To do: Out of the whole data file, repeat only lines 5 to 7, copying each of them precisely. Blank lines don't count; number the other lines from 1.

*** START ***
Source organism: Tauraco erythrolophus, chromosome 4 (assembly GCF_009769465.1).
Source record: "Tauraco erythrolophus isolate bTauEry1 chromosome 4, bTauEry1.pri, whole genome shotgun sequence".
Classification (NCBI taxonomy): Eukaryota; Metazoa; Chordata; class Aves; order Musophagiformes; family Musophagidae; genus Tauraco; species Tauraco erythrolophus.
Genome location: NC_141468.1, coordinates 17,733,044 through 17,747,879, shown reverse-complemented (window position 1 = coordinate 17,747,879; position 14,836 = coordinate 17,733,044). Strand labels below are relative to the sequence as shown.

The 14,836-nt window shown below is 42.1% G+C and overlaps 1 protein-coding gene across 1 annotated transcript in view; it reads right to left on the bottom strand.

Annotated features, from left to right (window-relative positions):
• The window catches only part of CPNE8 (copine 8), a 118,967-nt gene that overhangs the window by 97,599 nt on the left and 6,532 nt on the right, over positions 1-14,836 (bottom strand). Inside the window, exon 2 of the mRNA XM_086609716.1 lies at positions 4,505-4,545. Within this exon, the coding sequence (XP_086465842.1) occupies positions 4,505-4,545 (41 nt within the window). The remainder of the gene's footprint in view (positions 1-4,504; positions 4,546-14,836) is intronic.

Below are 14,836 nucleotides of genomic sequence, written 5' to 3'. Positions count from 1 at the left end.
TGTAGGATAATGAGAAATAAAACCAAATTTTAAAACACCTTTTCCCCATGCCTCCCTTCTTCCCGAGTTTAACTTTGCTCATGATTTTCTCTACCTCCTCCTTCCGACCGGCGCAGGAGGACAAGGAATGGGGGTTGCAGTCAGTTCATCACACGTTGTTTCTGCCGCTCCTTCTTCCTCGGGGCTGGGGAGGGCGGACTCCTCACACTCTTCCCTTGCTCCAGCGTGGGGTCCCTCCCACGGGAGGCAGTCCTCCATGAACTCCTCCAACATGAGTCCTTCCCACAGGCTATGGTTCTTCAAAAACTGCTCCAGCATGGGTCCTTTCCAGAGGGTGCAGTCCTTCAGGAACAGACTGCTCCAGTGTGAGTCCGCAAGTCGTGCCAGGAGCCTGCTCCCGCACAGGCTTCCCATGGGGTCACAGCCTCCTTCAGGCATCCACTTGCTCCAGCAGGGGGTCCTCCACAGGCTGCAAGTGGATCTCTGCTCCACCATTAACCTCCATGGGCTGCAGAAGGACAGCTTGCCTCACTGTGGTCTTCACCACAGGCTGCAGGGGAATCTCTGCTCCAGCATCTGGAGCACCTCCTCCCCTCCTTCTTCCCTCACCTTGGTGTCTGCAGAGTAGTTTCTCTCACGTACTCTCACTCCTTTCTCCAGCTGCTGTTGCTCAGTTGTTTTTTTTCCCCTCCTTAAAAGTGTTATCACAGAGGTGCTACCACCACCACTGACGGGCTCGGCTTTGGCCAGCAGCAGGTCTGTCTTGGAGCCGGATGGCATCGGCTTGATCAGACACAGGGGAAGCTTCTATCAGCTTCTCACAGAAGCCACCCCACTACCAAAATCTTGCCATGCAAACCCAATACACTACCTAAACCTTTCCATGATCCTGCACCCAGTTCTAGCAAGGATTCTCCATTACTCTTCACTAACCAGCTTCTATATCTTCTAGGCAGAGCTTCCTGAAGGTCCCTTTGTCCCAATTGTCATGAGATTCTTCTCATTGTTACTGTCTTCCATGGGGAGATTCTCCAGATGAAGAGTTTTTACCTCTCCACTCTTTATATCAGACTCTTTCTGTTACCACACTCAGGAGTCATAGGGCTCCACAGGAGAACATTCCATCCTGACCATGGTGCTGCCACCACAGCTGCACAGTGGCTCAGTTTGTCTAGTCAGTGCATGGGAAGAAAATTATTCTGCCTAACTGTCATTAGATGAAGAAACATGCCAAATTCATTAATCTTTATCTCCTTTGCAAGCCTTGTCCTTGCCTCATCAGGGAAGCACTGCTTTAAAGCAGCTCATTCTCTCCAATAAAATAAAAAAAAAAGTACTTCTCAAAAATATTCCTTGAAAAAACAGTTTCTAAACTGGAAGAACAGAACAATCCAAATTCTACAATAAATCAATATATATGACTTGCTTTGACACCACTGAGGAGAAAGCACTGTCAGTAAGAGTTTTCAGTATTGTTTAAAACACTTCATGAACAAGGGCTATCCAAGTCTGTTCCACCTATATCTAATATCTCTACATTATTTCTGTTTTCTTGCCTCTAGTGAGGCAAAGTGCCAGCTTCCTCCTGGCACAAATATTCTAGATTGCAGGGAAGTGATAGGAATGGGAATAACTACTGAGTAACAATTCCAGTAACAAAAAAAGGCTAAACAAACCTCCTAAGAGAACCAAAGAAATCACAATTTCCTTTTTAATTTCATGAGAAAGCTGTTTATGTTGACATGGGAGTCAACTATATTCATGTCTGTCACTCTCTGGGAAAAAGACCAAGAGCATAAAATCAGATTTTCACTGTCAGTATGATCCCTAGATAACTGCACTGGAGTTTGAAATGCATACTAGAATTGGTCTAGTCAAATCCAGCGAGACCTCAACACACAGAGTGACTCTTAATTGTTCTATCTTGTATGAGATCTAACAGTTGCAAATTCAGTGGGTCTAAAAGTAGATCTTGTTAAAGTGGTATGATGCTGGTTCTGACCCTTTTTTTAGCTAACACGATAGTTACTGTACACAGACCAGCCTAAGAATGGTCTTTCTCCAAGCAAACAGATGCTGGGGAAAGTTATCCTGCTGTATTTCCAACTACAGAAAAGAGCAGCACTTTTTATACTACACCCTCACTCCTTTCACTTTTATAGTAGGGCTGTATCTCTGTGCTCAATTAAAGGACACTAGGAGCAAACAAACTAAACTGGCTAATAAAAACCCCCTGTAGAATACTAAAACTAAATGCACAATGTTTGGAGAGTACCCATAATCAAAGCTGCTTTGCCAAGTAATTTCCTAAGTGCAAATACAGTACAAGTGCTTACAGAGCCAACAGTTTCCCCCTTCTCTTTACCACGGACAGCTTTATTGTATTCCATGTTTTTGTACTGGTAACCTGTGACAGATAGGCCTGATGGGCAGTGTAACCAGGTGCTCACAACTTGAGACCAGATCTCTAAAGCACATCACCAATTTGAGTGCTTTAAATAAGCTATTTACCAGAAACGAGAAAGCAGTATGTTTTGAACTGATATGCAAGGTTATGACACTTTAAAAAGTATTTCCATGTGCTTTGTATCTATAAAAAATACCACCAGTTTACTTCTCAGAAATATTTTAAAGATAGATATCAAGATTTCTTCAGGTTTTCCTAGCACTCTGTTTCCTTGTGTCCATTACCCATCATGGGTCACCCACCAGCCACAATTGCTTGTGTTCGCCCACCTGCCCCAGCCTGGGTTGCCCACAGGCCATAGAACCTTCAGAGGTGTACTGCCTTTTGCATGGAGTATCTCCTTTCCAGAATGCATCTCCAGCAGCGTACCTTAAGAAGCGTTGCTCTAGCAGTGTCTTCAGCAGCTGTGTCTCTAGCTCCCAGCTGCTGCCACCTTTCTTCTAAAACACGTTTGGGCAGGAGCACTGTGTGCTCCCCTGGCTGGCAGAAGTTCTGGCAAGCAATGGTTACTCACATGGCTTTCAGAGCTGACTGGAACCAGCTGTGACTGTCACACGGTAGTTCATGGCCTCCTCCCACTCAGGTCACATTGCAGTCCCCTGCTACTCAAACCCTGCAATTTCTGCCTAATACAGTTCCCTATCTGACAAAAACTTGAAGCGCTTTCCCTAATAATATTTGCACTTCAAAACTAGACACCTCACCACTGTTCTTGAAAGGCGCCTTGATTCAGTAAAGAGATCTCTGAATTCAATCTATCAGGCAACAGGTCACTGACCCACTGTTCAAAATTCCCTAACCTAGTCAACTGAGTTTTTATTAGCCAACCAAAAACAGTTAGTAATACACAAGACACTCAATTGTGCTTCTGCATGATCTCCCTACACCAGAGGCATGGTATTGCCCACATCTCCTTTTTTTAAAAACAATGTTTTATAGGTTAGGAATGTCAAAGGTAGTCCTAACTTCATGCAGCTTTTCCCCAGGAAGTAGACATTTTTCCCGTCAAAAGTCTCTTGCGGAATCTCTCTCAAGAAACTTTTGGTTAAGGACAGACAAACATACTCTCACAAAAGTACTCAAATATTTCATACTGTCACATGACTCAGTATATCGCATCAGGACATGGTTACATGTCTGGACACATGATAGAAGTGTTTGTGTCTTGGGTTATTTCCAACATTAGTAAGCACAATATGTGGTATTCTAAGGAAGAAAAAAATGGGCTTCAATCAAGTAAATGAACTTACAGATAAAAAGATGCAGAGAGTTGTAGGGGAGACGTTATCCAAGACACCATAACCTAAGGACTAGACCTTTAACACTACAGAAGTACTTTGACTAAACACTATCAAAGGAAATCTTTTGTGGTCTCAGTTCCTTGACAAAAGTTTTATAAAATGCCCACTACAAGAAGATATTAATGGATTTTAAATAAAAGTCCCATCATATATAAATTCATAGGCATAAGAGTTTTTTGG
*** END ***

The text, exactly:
The 14,836-nt window shown below is 42.1% G+C and overlaps 1 protein-coding gene across 1 annotated transcript in view; it reads right to left on the bottom strand.

Annotated features, from left to right (window-relative positions):
• The window catches only part of CPNE8 (copine 8), a 118,967-nt gene that overhangs the window by 97,599 nt on the left and 6,532 nt on the right, over positions 1-14,836 (bottom strand). Inside the window, exon 2 of the mRNA XM_086609716.1 lies at positions 4,505-4,545. Within this exon, the coding sequence (XP_086465842.1) occupies positions 4,505-4,545 (41 nt within the window). The remainder of the gene's footprint in view (positions 1-4,504; positions 4,546-14,836) is intronic.